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European stocks close higher as Brexit concerns ease

European stocks closed mostly higher on Tuesday following polls that allayed fears of a Brexit, however, a renewed decline in oil prices added pressure to the market.

The pan-European STOXX 600 ended the day around 0.9 percent higher, reversing earlier losses. Most sectors, apart from Basic Resources and Telecoms, were in positive territory.

The U.K.'s FTSE 100 ended the day up 0.7 percent, while its European counterparts, the French CAC and German DAX popped 0.9 and 0.8 percent respectively.

Conflicting polls

European Markets: FTSE, GDAXI, FCHI, IBEX

Global markets rallied on Monday after several opinion polls over the weekend showed that the "Remain" camp was regaining momentum ahead of the referendum on Britain's European Union membership on Thursday.

Polls released Monday evening for The Telegraph newspaper and The Times showed conflicting voter intentions, however. The pound was trading higher at $1.471, up from levels of around $1.40 last week. 

But with markets becoming sensitive to opinion polls on the referendum, there are concerns a sharp sell-off could occur if opinion polls turn again to show a swing in favor of the leave camp.

"Financial markets appear to be taking the view that the race may well already be run, which given the twists and turns seen already in this campaign may well be extremely far sighted, or dangerously premature," Michael Hewson, chief market analyst at CMC Markets, wrote in a Tuesday note. "With more polls due out later today we can expect to see further volatility unfold in the event of a move either way."

In a high volatility market, make this trade

Elsewhere, Germany's constitutional court, the top court in the country, ruled that the European Central Bank's (ECB) Outright Monetary Transactions (OMT) program was not illegal and can be used. The OMT gives the ECB the power to buy the debt of struggling euro zone members. 

And the German ZEW institute's economic sentiment index for June came in at 19.2, a big rise from the 6.4 recorded in the previous month, giving a boost to investor sentiment.  

In markets overseas, U.S. stocks opened slightly higher, while Asia markets closed mixed, as investors awaited news from the EU referendum debate, and kept an eye on the oil price.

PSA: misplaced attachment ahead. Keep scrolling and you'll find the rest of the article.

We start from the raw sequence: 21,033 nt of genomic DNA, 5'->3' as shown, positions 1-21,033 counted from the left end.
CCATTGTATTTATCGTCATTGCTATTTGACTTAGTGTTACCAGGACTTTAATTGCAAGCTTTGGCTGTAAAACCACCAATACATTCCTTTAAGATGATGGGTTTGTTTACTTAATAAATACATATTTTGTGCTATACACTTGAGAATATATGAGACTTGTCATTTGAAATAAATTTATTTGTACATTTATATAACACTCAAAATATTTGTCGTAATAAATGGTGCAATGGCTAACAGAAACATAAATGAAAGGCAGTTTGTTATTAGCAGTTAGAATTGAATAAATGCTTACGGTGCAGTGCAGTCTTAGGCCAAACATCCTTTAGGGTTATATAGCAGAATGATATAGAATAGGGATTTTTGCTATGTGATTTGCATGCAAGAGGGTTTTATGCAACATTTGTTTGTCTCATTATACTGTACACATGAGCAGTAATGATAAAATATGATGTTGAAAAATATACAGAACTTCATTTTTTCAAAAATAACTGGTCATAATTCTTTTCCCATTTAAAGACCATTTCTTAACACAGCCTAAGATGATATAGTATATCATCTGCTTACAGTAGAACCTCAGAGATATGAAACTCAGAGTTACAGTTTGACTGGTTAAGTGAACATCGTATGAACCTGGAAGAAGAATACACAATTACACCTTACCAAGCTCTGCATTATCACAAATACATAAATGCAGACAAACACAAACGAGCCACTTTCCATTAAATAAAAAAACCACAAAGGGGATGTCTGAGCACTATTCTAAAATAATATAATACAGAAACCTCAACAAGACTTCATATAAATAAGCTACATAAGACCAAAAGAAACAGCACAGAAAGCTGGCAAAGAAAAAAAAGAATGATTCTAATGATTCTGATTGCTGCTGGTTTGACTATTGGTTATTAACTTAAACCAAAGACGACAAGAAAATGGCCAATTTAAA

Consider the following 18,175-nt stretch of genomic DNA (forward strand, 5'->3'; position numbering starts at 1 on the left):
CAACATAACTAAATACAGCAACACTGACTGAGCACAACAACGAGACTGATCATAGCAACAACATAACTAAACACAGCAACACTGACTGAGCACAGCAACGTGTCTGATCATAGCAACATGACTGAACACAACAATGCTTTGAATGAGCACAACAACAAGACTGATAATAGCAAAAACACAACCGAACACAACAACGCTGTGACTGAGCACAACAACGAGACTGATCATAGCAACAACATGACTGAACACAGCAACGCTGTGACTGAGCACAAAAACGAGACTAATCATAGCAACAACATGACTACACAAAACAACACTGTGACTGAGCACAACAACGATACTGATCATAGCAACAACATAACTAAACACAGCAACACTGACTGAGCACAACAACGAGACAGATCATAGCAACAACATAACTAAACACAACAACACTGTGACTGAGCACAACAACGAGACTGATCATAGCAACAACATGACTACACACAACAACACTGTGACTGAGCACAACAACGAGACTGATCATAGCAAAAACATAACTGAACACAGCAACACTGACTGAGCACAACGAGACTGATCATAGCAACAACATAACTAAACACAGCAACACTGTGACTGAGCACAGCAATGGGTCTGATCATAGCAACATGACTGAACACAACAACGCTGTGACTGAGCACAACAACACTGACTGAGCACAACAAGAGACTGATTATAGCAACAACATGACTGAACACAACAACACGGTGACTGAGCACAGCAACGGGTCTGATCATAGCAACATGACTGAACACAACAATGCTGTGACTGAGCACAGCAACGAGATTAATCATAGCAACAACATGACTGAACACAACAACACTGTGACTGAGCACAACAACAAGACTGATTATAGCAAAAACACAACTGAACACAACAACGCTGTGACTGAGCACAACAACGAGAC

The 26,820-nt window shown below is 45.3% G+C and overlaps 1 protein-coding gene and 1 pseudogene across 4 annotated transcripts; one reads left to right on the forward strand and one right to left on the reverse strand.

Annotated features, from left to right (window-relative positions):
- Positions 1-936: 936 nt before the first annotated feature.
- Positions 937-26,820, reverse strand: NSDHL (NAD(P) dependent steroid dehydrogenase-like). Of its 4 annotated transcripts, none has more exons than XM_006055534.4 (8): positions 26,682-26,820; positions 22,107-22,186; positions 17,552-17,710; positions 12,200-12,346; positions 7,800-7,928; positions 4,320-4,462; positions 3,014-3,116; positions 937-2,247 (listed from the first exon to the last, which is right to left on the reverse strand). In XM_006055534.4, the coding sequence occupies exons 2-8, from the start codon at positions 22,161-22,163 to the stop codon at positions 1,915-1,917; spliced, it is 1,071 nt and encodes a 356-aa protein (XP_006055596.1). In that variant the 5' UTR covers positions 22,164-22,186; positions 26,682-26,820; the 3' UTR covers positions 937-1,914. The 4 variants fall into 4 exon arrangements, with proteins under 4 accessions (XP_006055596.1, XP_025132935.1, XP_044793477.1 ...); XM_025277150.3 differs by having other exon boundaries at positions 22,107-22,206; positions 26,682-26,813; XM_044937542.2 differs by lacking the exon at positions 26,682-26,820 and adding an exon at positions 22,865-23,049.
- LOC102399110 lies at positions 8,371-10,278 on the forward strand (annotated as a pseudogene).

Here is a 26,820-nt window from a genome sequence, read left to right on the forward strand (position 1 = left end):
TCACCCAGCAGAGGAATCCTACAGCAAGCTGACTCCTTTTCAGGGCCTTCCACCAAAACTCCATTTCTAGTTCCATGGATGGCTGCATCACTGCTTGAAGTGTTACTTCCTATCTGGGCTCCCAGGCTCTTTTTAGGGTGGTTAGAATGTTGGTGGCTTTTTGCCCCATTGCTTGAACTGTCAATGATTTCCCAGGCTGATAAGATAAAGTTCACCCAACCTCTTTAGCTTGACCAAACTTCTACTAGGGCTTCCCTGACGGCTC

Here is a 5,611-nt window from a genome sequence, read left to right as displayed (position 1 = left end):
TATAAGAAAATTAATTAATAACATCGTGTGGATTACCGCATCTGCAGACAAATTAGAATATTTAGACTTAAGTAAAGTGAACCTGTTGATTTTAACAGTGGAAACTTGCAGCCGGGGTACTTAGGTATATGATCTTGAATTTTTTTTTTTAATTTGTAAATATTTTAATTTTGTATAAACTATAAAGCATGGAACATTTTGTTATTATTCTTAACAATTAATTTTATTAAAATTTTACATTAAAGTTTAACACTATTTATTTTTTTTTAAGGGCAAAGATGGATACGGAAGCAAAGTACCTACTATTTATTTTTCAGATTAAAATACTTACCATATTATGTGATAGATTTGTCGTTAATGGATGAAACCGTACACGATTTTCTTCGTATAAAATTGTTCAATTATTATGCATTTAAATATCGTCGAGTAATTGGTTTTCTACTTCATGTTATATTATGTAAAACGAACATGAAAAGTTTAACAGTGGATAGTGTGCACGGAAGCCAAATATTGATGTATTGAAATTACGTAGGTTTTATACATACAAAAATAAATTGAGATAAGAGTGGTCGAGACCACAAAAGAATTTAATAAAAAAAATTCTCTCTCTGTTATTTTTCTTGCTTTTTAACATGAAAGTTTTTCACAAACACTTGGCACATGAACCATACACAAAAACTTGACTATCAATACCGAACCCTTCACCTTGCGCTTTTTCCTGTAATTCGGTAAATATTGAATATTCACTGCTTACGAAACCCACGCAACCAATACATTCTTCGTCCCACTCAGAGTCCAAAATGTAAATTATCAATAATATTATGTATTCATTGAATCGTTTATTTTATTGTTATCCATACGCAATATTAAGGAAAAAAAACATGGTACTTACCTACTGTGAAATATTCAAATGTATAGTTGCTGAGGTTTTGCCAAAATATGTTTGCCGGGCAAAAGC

Miners, oil under pressure

Oil prices fell in trade on Tuesday as the market turned cautious and focused on supply issues, following a strong two-day rally fed by easing Brexit concerns. Investors were also eyeing reports from Nigerian media which suggested that the government had signed a 30-day ceasefire with militants, according to Reuters. 

Brent and U.S. crude were off some 2 percent each, trading around $49.65 and $48.40 respectively. Meanwhile, metal prices also dipped, capping gains in the basic resources sector. ArcelorMittal and Anglo American were among some of the sector's worst-performers.

And BHP Billiton was lower after an update in which it explained plans to boost coal output and cut costs. A fall in the price of gold also put pressure on precious resource miners Fresnillo and Randgold Resources which were trading in the red. 

Bondholders file class action lawsuit against Volkswagen

In individual stock news, French telecoms operator Bouygues was trading higher after Kepler Cheuvreux raised the rating on the stock from "reduce" to "buy". 

Shares of Whitbread—the owner of Premier Inn and Costa—pared sharp gains but remained higher, after the firm said sales rose 8 percent in the first quarter. Meanwhile, KION Group was at the bottom of the benchmarks, after the German manufacturer announced it was buying Dematic, in a deal valuing the logistics technology firm at $3.25 billion; Reuters reported. Shares sank over 7 percent.

Elsewhere, public pension fund Boston Retirement System, filed a bondholders class action lawsuit against Volkswagen claiming that the German carmaker's "false and misleading statements and omissions" cause its bonds to trade at "artificially inflated prices" and fall after the emissions scandal became public. Volkswagen shares were trading in the red.

Banks resilient

The banks were one of the best sector performers, up some 1 percent. Shares of France's Credit Agricole were sharply higher after it said on Tuesday that 83 percent of its shareholders elected to receive their dividend in the form of shares. 

Italy's Banca Popolare di Milano (BPM) is to cut its stake in asset manager Anima Holding. BPM would have had to launch a full takeover bid for Anima under Italian regulation because of the size of the stake it owned in the company. If it cuts it stake, it won't have to do this. Shares of BPM were up some 1.5 percent.

And Banco Popolare soared over 3 percent, after it sold around 152 million euros ($172.46 million) worth of non-performing loans to Banca Ifis. 

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